Plans to re-draw history
A REVIEW of Royston s conservation area is to get under way in two weeks time. Then a public exhibition will outline North Herts District Council s plans to re-draw the current conservation area. There have not been any changes to the conservation area f
A REVIEW of Royston's conservation area is to get under way in two weeks' time.
Then a public exhibition will outline North Herts District Council's plans to re-draw the current conservation area.
There have not been any changes to the conservation area for more than 30 years when it was last reviewed in 1974.
The district council has drawn up a Register of Buildings of Local Interest.
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"A number of buildings in Royston do not merit statutory listing, but are important individually in a local context," said a report on the project.
The buildings selected for the register came under a number of criteria:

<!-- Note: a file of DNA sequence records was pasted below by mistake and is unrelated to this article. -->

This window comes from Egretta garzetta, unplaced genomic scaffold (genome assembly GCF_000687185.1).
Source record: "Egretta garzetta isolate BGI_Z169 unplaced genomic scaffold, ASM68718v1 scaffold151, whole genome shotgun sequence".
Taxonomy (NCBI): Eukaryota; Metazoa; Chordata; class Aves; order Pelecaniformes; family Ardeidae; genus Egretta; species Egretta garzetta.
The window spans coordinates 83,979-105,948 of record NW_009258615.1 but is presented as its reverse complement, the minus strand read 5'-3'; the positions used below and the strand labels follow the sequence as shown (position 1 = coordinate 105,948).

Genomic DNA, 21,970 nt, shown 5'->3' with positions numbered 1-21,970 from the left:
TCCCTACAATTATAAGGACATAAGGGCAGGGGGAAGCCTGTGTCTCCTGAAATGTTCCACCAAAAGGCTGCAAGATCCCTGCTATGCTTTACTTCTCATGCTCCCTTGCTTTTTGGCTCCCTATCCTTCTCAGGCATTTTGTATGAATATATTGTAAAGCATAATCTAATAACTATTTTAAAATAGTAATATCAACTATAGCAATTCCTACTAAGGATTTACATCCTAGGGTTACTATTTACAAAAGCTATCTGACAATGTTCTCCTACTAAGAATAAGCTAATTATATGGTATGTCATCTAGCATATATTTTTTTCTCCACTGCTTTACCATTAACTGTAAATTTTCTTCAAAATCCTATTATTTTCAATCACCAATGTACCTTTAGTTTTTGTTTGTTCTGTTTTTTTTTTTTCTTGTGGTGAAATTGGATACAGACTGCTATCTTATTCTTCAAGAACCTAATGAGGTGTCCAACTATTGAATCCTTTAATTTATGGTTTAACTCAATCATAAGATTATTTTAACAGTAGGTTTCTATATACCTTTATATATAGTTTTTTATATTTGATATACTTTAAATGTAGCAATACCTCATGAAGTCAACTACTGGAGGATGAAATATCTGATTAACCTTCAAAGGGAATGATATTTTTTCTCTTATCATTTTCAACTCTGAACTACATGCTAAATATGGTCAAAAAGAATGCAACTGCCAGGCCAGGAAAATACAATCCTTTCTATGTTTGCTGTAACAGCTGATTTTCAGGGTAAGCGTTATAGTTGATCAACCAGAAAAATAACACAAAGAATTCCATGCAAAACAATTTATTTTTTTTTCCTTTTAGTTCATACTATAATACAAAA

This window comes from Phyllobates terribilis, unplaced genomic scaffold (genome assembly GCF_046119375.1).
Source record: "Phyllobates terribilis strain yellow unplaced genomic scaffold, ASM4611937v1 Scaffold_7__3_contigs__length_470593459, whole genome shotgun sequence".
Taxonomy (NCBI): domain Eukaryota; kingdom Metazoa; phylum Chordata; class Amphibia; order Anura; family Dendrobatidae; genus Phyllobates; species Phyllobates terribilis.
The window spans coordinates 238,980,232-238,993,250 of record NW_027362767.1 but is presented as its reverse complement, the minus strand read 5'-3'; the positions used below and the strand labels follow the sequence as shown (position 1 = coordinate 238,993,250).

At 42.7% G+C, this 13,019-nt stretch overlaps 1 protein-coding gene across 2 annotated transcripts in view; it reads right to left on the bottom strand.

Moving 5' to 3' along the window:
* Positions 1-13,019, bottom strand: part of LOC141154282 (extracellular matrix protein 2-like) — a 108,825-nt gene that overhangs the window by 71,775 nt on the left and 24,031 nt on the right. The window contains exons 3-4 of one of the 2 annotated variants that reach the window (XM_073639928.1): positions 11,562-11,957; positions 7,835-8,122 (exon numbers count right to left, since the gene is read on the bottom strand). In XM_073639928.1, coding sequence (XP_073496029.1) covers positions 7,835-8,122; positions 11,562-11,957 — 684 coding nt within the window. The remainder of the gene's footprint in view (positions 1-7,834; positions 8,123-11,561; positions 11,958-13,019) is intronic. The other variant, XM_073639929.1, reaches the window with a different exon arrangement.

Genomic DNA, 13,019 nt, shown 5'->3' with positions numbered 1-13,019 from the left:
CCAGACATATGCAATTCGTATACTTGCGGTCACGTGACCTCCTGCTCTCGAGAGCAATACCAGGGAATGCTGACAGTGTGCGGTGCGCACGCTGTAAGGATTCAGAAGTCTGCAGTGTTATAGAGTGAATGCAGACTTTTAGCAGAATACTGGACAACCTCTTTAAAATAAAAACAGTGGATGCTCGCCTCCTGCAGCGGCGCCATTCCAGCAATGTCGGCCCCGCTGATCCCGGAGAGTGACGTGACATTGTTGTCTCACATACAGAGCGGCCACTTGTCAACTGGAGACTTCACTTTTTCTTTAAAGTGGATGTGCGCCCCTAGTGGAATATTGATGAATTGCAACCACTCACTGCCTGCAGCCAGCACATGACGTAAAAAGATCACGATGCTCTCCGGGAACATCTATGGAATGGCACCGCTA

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- Good quality work of a well-known local architect or craftsman
- Buildings of particular local architectural interest, important for their special design.
- Buildings of historic interest
- Buildings which act as an important landmark
- Buildings which are well documented to have close historical association with important and significant local historic events or people.
The public consultation exercise will begin with an exhibition at Royston Town Hall on Saturday, January 20.
During February there will be a public launch of the scheme and the exhibition will be transferred to Royston library.
The consultation will come to an end on March 2 and the outcome will be reported to the Royston area committee on March 14.
There are a number of additions to the new scheme as well as areas that have now been withdrawn.
Additions include the former Corn Mill in Kneesworth Street while an area of relatively recent new-build property in the Princes Mews area has been withdrawn.
The Corn Mill is described as a building that "greatly contributed" to the industrial history and development of Royston.
Other additions to the conservation area include 2 Barkway Road which is seen as making a "positive contribution" to the street scene, and 1 Barkway Road, which was the original cottage hospital erected in 1869.
It, too, is said to make a "positive" contribution to the character and appearance of the conservation area.
Properties being removed from the conservation area include Heath House in Princes Mews and King's House.